In a recent post on his blog Edge Perspectives, The Rise of Vendor Relationship Management, John Hagel writes about The Big Shift and how it is changing business. He focuses on the book, The Intention Economy by Doc Searles, a Fellow at both Harvard University’s Berkman Center for Internet & Society and UC Santa Barbara’s Center for Information Technology and Society. Hagel writes with passion and expertise and his ideas and commentary are quite thought provoking. I highly recommend reading the full articles, since it is impossible for me to do justice to their complexity and breadth here. Besides, I want to focus on his comments and examine how they relate to the staffing industry. What can a staffing provider learn from all of this?
I have to start by at least attempting a high level overview of some of what Hagel writes about. He defines the Big Shift as, “at the highest level, [the idea of] moving from a world of push to a world of pull,” saying “our world is being turned upside down by the Big Shift. Customer Relationship Management (CRM) emerged in part to cope with the growing power of customers, but Vendor Relationship Management (VRM) flips this equation and anticipates that customers will increasingly take the lead in managing their vendors.”
He also explains the VRM related term reverse market:
“[The conventional term market] is about vendors seeking out customers and persuading them to buy more of their products and services. A reverse market flips this…it’s about customers seeking out the most relevant vendors and extracting more and more value at lower and lower cost. It’s a fundamentally different mindset. It turns much of what we know about business on its head. Framing it in these terms can create a zero sum view – either vendors win or customers win.”
Hagel counters this view though by noting that “[Searles] persuasively argues…a customer driven market actually generates significant growth in demand that will serve both vendors and customers well,” and that an important component of the Big Shift is the move “from transactions to relationships. [A focus] on short-lived transactions as the way to generate profit – buy low, sell high…squeeze partners in transactions to extract as much profit as possible....undermines the ability to build long-term, trust based relationships… in the absence of those relationships it becomes almost impossible to effectively participate in the knowledge flows that matter the most.” He concludes “the greatest economic value will come from finding ways to connect relevant yet diverse people, both within the firm and outside it, to create new knowledge.”
So what can a staffing provider learn from this? Well in one sense, Hagel is only confirming what I have long believed: both ATR and our clients are the most successful when we develop a good business relationship characterized by open lines of communication and mutual trust. Whether success is measured as profits, cost savings, quality of candidates or increased orders, on both sides of the equation success is achieved when a quality, long term relationship is in place. When a client shares detailed information on their needs and goals – short and long term – we are better able to anticipate requirements and offer advice on contingent workforce strategy. Quality of candidates and speed to fill are both important considerations and both are improved when program managers, hiring managers, staffing firm recruiters and account reps work together.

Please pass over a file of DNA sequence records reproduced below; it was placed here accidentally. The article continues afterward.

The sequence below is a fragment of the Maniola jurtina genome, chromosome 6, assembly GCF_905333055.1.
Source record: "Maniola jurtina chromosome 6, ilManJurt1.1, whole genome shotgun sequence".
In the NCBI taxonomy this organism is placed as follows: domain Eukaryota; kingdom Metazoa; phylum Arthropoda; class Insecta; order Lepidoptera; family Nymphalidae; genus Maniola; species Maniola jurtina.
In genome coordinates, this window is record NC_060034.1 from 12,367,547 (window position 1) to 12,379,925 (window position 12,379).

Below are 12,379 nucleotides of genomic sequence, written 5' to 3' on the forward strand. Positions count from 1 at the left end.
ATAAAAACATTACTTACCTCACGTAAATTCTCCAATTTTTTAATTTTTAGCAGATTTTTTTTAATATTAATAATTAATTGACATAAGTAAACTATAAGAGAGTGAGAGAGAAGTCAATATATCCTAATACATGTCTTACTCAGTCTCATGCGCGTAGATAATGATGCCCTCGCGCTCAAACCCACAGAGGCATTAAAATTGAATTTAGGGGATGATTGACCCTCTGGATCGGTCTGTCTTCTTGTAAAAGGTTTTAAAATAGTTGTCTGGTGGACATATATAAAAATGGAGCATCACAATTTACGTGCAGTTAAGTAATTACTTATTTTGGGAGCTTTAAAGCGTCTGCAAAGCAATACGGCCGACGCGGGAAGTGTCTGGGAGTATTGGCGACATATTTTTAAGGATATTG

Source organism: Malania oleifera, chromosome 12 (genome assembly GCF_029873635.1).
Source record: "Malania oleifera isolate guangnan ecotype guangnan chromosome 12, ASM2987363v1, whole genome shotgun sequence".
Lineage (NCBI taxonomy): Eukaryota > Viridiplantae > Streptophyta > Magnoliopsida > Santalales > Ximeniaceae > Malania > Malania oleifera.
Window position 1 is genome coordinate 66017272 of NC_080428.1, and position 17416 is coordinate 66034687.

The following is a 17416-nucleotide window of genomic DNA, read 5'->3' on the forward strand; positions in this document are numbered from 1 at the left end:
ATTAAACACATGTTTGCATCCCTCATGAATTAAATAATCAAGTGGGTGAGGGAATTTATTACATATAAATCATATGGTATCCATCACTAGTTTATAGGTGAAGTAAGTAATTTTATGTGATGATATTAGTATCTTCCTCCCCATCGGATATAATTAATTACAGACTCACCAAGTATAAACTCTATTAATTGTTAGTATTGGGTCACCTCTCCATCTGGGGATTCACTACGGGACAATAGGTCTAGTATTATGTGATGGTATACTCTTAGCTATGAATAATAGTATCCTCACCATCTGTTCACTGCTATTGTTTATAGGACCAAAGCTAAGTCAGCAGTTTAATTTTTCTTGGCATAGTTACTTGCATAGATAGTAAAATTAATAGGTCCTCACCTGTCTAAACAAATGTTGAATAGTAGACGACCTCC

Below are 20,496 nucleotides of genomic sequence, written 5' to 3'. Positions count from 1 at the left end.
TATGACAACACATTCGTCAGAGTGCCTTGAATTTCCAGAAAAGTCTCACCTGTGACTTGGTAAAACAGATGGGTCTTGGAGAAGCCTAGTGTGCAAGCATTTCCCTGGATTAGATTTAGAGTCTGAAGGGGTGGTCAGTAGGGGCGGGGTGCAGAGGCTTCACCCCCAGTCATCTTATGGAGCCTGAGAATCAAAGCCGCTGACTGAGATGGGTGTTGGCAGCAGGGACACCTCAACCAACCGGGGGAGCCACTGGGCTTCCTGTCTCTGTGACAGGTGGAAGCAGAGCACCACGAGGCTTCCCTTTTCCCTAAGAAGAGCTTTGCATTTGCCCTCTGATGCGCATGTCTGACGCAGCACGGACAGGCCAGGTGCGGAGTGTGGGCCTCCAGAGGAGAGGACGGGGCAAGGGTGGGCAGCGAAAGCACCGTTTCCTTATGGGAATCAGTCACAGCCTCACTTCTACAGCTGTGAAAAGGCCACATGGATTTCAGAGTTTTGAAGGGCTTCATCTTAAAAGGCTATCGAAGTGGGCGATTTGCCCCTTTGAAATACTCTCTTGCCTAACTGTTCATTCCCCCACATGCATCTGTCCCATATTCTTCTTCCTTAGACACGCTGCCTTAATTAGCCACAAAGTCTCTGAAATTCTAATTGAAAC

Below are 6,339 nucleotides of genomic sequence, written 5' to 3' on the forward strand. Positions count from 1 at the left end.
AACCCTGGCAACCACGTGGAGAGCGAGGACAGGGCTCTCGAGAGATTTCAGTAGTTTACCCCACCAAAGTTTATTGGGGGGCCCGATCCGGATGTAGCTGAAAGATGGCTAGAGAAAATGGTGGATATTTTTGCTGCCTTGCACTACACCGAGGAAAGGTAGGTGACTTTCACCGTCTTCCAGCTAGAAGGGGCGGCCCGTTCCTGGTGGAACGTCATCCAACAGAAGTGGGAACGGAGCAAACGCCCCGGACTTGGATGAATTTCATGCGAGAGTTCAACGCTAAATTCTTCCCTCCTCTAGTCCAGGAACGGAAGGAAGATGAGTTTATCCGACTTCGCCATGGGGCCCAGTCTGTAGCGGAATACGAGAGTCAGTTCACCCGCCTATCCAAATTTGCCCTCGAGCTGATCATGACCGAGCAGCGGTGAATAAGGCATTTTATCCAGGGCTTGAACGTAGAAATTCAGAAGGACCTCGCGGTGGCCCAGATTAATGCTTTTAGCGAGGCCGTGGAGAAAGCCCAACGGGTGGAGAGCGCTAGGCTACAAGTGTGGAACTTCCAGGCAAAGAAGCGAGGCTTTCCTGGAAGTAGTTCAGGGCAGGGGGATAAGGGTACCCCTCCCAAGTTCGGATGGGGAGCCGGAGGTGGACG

The concept of VRM is not new to anyone in the staffing industry; most of us will recognize VMS and MSP as efforts by companies to implement VRM, whether or not they called it that. What I find interesting is that Hagel has nicely articulated some of the inherent pitfalls and correctly identified a trusted business relationship as an important correction. Without a good working partnership real success will be elusive. This dovetails completely with my experience over the past 25 years. When VRM efforts are focused solely on driving costs down and pitting staffing providers against each other in bidding wars, the results are usually not good. I’ve commented on this before (Reverse Auctions and the Staffing Industry) and am happy to see further support for the idea that at some point aggressive pricing discounts compromise quality and overall program success. I’ve worked with numerous VMS systems and MSP providers, internal and external, and those that inhibit or prohibit client/supplier relationships from developing are nearly always less successful than they could be, sometimes drastically so.
I understand the need for and benefits of VRM and like any modern business ATR is involved in CRM and VRM efforts of its own. But what we must remember is that the most important letter in both acronyms is the “R” for Relationship. If we see the power of the internet and technology only as cost saving devices, operating with a “zero sum view” of the client/supplier relationship neither will harness the true business potential these market changes promise. Hagel and Searles have some interesting ideas on the potential to create economic value from these new business models and one that I couldn’t agree more with is the idea that, far from technology making relationships irrelevant in business, they are more critical than ever. That’s a lesson I’ve been putting to use my entire business career and will continue to be committed to!
President and CEO
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